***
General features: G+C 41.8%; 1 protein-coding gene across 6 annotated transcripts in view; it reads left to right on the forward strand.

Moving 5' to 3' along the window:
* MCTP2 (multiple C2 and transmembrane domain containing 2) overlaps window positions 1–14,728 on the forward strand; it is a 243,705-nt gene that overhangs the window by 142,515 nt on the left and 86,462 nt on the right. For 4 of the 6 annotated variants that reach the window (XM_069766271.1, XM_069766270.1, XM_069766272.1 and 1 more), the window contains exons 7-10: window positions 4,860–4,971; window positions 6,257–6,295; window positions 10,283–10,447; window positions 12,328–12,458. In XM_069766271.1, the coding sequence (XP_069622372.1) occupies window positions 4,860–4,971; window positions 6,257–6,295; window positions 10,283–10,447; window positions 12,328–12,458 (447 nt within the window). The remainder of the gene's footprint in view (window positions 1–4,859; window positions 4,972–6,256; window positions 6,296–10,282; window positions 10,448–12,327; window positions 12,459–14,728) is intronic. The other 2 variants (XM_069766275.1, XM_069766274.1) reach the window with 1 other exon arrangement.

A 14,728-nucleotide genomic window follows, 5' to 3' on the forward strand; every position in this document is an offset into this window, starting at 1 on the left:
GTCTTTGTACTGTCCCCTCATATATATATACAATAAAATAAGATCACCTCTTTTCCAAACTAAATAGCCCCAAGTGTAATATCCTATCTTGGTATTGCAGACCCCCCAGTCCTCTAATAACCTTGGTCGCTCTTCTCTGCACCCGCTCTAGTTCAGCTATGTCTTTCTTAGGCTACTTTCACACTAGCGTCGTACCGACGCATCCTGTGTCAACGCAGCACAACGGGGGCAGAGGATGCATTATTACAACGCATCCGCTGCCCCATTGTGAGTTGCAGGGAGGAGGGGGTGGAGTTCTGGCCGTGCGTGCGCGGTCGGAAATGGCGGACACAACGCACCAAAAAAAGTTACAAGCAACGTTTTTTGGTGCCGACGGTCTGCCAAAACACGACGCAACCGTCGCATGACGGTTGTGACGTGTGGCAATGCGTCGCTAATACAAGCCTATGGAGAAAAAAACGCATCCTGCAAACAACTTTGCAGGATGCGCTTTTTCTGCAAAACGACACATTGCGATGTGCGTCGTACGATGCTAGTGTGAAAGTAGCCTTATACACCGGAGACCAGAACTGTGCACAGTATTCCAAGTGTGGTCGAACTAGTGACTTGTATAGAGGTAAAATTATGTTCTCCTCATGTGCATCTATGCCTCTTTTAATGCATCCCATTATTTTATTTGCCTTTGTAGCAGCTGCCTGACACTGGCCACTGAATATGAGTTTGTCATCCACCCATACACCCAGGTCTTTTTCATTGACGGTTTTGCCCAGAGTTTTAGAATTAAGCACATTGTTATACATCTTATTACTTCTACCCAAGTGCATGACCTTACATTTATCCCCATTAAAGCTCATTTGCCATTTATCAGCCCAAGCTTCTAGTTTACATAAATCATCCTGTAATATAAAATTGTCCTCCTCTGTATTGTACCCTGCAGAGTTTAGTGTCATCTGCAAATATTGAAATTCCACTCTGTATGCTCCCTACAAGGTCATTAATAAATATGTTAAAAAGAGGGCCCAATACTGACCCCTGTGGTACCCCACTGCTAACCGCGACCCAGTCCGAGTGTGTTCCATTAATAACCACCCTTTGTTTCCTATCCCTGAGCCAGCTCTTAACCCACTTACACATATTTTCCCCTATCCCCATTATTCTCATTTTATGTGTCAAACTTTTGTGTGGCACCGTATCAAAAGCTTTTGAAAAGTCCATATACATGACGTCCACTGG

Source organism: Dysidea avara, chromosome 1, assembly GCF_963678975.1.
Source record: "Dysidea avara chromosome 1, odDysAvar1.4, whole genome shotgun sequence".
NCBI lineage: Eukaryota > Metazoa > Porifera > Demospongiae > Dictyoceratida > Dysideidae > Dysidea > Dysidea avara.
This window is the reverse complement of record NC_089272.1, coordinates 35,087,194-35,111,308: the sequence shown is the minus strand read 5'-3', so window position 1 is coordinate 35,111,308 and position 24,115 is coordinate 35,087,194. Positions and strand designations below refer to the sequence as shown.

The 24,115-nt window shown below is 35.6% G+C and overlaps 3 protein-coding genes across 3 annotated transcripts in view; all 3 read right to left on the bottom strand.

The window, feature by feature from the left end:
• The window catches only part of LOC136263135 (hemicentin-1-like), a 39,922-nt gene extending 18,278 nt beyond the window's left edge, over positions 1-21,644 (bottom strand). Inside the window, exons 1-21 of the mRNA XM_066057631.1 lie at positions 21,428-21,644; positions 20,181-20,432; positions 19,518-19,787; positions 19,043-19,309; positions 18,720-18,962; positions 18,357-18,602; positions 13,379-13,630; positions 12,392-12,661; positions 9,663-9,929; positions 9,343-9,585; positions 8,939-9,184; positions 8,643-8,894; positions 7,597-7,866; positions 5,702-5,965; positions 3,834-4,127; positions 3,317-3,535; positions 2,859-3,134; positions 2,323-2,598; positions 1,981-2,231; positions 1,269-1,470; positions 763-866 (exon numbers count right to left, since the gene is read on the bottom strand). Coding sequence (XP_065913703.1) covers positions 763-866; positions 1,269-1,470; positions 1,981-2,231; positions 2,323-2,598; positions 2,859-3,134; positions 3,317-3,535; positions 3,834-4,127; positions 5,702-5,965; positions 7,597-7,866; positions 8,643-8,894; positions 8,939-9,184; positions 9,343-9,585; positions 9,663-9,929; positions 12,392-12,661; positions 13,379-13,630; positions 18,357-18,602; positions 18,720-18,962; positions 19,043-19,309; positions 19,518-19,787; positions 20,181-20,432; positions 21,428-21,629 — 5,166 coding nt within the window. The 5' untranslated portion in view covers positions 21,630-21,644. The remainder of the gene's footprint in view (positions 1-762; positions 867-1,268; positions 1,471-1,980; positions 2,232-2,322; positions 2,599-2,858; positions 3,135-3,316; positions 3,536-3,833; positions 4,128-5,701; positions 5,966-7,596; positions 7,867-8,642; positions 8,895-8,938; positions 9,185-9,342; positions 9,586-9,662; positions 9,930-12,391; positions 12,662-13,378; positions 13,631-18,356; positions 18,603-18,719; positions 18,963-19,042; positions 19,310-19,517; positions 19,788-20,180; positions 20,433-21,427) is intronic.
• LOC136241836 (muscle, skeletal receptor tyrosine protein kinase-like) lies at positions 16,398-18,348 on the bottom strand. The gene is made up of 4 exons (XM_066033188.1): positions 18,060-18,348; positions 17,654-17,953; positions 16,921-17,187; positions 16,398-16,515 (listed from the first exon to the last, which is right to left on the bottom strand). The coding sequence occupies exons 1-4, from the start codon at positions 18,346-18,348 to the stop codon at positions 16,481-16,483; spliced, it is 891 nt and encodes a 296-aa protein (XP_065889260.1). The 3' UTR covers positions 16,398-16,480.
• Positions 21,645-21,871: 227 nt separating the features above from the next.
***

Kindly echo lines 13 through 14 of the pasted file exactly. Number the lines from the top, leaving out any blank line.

• LOC136241836 (muscle, skeletal receptor tyrosine protein kinase-like) lies at positions 16,398-18,348 on the bottom strand. The gene is made up of 4 exons (XM_066033188.1): positions 18,060-18,348; positions 17,654-17,953; positions 16,921-17,187; positions 16,398-16,515 (listed from the first exon to the last, which is right to left on the bottom strand). The coding sequence occupies exons 1-4, from the start codon at positions 18,346-18,348 to the stop codon at positions 16,481-16,483; spliced, it is 891 nt and encodes a 296-aa protein (XP_065889260.1). The 3' UTR covers positions 16,398-16,480.
• Positions 21,645-21,871: 227 nt separating the features above from the next.